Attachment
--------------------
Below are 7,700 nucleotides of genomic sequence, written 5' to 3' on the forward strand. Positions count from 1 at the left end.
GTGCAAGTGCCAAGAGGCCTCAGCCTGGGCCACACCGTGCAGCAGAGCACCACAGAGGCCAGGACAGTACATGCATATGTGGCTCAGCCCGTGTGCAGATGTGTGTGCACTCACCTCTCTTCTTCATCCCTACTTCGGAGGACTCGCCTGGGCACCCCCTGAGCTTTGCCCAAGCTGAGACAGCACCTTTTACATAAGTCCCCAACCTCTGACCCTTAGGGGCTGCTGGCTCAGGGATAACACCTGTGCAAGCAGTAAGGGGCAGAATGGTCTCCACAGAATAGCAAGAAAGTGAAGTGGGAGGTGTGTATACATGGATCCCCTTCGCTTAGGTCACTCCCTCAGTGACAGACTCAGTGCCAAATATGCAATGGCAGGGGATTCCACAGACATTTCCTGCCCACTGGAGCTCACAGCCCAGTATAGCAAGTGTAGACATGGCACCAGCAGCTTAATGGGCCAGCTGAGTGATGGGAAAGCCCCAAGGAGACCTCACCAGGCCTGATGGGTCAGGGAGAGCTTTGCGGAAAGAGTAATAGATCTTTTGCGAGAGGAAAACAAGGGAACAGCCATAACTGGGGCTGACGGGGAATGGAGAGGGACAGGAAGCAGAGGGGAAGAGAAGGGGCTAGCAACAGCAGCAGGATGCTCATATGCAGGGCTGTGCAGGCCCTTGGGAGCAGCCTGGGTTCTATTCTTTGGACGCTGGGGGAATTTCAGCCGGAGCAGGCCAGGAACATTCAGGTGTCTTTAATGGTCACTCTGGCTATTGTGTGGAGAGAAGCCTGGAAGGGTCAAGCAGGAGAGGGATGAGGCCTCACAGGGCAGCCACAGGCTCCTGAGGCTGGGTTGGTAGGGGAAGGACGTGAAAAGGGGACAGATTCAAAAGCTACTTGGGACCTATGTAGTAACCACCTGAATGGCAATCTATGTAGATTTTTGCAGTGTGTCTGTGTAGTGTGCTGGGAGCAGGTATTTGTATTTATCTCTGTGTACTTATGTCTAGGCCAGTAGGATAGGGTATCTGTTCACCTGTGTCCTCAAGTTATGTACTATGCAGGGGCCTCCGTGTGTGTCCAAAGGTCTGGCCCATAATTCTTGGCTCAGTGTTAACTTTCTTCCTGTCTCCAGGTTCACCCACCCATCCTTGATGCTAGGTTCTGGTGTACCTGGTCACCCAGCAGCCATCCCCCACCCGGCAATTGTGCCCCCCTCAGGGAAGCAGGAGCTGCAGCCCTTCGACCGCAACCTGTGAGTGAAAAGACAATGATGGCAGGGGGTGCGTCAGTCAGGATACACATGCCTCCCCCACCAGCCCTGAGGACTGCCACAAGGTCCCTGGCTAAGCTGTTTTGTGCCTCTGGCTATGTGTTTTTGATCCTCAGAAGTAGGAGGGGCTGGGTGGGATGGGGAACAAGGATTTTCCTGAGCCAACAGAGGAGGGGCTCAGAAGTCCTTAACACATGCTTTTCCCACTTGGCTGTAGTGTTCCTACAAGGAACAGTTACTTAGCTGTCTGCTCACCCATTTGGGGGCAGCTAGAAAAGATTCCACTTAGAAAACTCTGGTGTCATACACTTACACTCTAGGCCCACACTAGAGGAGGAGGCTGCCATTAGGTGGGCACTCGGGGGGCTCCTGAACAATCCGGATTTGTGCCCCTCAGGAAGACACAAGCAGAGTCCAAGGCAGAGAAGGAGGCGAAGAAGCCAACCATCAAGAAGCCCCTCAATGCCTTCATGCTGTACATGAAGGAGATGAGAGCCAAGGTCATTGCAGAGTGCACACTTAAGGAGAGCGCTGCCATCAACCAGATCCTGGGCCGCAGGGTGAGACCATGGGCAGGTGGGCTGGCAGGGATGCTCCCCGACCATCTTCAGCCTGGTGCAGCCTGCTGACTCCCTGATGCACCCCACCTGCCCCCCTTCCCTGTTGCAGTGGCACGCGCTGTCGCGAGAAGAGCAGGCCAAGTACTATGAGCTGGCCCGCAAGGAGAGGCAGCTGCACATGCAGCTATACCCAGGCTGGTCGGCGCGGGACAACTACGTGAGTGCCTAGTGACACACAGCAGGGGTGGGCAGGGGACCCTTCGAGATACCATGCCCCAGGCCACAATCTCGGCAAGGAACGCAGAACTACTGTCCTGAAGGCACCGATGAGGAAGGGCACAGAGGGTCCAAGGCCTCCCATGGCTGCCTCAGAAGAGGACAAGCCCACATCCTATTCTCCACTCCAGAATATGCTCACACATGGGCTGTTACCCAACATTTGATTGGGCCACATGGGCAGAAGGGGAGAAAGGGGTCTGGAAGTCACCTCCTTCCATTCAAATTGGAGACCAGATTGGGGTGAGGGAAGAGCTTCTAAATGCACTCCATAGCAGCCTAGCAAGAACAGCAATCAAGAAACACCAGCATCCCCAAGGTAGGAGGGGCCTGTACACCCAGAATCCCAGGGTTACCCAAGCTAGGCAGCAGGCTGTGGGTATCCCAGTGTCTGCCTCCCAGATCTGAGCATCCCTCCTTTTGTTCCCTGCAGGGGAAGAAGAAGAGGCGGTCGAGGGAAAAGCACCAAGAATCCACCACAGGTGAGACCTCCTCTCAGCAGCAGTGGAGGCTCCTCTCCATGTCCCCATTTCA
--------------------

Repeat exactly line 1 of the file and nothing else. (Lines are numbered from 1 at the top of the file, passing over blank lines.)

Below are 7,700 nucleotides of genomic sequence, written 5' to 3' on the forward strand. Positions count from 1 at the left end.